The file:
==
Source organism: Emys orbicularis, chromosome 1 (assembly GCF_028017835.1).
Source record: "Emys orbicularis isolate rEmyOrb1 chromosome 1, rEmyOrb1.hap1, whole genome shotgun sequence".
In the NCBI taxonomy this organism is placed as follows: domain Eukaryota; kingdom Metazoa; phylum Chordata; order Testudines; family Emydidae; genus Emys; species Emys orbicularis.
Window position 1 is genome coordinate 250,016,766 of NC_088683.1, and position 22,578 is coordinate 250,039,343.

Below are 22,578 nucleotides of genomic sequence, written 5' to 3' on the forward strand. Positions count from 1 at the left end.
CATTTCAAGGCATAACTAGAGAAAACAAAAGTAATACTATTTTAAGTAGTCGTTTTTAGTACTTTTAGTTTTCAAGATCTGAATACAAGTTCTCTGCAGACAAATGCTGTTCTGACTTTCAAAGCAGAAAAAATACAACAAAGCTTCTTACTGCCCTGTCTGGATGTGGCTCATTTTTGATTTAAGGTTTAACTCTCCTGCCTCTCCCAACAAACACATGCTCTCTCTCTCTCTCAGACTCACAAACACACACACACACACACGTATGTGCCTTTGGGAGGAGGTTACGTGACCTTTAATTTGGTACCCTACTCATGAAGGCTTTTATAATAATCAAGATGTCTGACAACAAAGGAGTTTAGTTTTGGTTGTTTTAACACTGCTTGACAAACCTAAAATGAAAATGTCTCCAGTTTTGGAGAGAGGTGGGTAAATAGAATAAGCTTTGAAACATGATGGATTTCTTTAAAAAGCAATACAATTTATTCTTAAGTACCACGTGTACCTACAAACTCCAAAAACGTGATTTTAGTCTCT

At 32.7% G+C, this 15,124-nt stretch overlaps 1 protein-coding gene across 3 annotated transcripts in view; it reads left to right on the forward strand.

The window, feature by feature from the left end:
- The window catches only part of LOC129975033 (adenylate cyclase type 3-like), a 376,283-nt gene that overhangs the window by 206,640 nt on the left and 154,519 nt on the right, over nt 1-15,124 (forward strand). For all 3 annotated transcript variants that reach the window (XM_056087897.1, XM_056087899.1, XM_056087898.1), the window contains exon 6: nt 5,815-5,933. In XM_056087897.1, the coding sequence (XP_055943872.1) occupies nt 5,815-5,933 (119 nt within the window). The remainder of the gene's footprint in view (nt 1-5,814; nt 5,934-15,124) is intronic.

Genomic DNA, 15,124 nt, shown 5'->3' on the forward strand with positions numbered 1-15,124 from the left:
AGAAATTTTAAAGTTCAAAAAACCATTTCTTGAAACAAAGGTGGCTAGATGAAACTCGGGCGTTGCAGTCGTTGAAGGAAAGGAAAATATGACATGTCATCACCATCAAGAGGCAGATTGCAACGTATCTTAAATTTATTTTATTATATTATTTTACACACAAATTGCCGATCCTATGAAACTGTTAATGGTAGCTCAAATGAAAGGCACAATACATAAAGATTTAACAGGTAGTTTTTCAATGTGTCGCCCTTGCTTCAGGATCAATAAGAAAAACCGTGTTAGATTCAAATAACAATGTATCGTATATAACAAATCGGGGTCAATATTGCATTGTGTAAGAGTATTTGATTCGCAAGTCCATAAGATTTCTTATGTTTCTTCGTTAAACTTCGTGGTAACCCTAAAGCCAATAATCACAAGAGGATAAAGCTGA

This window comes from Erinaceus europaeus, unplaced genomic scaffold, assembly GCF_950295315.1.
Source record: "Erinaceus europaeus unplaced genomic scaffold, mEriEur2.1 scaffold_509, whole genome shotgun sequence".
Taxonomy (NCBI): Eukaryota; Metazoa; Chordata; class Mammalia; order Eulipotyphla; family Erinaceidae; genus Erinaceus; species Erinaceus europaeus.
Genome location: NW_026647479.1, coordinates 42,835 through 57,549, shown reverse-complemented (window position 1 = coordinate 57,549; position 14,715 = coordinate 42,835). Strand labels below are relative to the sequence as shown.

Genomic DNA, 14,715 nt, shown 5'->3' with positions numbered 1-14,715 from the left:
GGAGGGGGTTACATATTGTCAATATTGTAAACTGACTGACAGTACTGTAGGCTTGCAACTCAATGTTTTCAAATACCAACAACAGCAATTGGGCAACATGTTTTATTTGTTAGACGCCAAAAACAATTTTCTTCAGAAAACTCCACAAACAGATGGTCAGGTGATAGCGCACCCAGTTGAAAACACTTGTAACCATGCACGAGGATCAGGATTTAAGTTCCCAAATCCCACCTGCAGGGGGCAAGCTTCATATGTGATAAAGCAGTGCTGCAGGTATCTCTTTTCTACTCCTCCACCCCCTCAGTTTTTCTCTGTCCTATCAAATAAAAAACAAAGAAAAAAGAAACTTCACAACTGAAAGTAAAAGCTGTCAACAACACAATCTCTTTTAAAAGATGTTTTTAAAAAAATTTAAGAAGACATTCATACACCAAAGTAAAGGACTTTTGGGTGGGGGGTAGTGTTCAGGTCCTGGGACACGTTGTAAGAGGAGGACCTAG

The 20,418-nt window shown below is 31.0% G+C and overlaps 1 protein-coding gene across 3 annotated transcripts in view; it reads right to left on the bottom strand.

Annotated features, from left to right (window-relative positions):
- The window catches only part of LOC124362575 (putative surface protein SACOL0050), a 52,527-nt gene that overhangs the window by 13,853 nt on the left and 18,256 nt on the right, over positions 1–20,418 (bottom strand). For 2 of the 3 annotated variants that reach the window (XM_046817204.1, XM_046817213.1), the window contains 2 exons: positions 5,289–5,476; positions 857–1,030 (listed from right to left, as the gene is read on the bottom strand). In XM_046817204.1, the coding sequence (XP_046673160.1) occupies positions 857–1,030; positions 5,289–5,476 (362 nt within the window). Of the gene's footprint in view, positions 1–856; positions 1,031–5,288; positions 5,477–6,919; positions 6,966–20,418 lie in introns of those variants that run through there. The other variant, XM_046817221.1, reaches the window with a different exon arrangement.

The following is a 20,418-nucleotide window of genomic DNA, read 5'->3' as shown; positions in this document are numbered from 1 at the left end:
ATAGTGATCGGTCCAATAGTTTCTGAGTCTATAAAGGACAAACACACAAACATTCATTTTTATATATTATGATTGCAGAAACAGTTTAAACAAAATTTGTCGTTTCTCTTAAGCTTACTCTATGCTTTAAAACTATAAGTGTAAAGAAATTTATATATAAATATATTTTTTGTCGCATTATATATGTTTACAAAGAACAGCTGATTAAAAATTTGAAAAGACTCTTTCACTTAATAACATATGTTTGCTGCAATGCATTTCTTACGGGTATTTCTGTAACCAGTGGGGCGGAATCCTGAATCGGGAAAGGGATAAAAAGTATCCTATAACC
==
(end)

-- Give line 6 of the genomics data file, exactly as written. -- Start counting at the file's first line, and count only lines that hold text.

CATTTCAAGGCATAACTAGAGAAAACAAAAGTAATACTATTTTAAGTAGTCGTTTTTAGTACTTTTAGTTTTCAAGATCTGAATACAAGTTCTCTGCAGACAAATGCTGTTCTGACTTTCAAAGCAGAAAAAATACAACAAAGCTTCTTACTGCCCTGTCTGGATGTGGCTCATTTTTGATTTAAGGTTTAACTCTCCTGCCTCTCCCAACAAACACATGCTCTCTCTCTCTCTCAGACTCACAAACACACACACACACACACGTATGTGCCTTTGGGAGGAGGTTACGTGACCTTTAATTTGGTACCCTACTCATGAAGGCTTTTATAATAATCAAGATGTCTGACAACAAAGGAGTTTAGTTTTGGTTGTTTTAACACTGCTTGACAAACCTAAAATGAAAATGTCTCCAGTTTTGGAGAGAGGTGGGTAAATAGAATAAGCTTTGAAACATGATGGATTTCTTTAAAAAGCAATACAATTTATTCTTAAGTACCACGTGTACCTACAAACTCCAAAAACGTGATTTTAGTCTCT